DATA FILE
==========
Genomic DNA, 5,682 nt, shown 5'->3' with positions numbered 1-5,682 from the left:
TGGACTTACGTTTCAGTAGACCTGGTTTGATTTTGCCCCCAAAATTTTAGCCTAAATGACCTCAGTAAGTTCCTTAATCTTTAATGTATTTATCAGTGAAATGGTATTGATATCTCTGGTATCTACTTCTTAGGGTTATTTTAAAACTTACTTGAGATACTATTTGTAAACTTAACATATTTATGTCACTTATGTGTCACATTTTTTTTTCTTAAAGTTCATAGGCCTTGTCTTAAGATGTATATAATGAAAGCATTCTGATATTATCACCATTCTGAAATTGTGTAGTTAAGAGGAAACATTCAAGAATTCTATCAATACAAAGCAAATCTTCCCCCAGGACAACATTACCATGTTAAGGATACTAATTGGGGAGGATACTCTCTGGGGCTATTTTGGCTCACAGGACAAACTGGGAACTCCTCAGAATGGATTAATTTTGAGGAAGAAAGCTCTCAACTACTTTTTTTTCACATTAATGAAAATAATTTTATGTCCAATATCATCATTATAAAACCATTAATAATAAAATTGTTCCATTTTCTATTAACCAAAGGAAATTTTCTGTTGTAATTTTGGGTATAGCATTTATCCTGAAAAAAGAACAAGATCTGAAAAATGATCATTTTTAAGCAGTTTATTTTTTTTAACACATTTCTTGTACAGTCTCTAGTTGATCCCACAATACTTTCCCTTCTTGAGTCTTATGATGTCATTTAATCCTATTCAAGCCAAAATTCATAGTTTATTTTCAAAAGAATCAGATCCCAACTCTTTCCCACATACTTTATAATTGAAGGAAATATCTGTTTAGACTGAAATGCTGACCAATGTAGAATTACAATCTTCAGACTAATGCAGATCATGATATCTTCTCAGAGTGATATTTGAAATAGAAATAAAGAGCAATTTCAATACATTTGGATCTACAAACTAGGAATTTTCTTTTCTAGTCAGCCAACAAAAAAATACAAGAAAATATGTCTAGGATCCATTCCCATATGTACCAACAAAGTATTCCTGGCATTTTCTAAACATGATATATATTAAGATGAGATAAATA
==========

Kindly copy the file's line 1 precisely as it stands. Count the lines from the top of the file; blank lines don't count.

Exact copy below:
Genomic DNA, 5,682 nt, shown 5'->3' with positions numbered 1-5,682 from the left: